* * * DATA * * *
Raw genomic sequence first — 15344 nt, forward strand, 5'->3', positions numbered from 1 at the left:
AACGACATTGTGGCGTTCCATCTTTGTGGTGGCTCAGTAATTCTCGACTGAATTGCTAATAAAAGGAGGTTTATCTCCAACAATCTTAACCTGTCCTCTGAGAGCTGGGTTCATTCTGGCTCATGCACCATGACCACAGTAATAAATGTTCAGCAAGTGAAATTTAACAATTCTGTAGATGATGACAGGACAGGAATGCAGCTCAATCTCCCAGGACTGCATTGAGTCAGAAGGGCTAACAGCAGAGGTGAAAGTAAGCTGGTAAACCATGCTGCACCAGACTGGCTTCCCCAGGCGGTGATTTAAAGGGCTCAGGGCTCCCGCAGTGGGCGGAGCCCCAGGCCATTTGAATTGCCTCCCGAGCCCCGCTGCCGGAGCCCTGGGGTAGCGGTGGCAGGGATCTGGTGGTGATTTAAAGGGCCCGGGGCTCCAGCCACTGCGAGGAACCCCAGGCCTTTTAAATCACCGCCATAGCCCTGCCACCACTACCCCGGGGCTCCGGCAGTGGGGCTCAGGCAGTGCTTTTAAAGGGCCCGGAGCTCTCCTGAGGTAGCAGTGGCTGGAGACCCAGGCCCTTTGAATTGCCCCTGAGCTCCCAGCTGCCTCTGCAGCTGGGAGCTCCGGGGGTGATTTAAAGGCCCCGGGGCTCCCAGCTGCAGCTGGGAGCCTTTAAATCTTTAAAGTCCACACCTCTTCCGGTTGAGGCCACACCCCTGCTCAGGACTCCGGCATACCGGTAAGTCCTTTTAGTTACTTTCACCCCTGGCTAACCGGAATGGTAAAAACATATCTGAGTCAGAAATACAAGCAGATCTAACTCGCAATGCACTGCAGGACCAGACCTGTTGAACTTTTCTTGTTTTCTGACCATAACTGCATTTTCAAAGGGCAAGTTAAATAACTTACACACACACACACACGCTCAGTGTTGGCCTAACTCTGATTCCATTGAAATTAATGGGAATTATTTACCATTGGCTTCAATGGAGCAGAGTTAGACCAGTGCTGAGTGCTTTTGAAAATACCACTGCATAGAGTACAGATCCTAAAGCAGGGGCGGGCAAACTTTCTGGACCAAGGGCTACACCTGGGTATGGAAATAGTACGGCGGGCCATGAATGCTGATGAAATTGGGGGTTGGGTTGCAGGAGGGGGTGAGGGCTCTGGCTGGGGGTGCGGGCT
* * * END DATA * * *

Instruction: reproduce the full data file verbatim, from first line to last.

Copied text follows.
Raw genomic sequence first — 15344 nt, forward strand, 5'->3', positions numbered from 1 at the left:
AACGACATTGTGGCGTTCCATCTTTGTGGTGGCTCAGTAATTCTCGACTGAATTGCTAATAAAAGGAGGTTTATCTCCAACAATCTTAACCTGTCCTCTGAGAGCTGGGTTCATTCTGGCTCATGCACCATGACCACAGTAATAAATGTTCAGCAAGTGAAATTTAACAATTCTGTAGATGATGACAGGACAGGAATGCAGCTCAATCTCCCAGGACTGCATTGAGTCAGAAGGGCTAACAGCAGAGGTGAAAGTAAGCTGGTAAACCATGCTGCACCAGACTGGCTTCCCCAGGCGGTGATTTAAAGGGCTCAGGGCTCCCGCAGTGGGCGGAGCCCCAGGCCATTTGAATTGCCTCCCGAGCCCCGCTGCCGGAGCCCTGGGGTAGCGGTGGCAGGGATCTGGTGGTGATTTAAAGGGCCCGGGGCTCCAGCCACTGCGAGGAACCCCAGGCCTTTTAAATCACCGCCATAGCCCTGCCACCACTACCCCGGGGCTCCGGCAGTGGGGCTCAGGCAGTGCTTTTAAAGGGCCCGGAGCTCTCCTGAGGTAGCAGTGGCTGGAGACCCAGGCCCTTTGAATTGCCCCTGAGCTCCCAGCTGCCTCTGCAGCTGGGAGCTCCGGGGGTGATTTAAAGGCCCCGGGGCTCCCAGCTGCAGCTGGGAGCCTTTAAATCTTTAAAGTCCACACCTCTTCCGGTTGAGGCCACACCCCTGCTCAGGACTCCGGCATACCGGTAAGTCCTTTTAGTTACTTTCACCCCTGGCTAACCGGAATGGTAAAAACATATCTGAGTCAGAAATACAAGCAGATCTAACTCGCAATGCACTGCAGGACCAGACCTGTTGAACTTTTCTTGTTTTCTGACCATAACTGCATTTTCAAAGGGCAAGTTAAATAACTTACACACACACACACACGCTCAGTGTTGGCCTAACTCTGATTCCATTGAAATTAATGGGAATTATTTACCATTGGCTTCAATGGAGCAGAGTTAGACCAGTGCTGAGTGCTTTTGAAAATACCACTGCATAGAGTACAGATCCTAAAGCAGGGGCGGGCAAACTTTCTGGACCAAGGGCTACACCTGGGTATGGAAATAGTACGGCGGGCCATGAATGCTGATGAAATTGGGGGTTGGGTTGCAGGAGGGGGTGAGGGCTCTGGCTGGGGGTGCGGGCT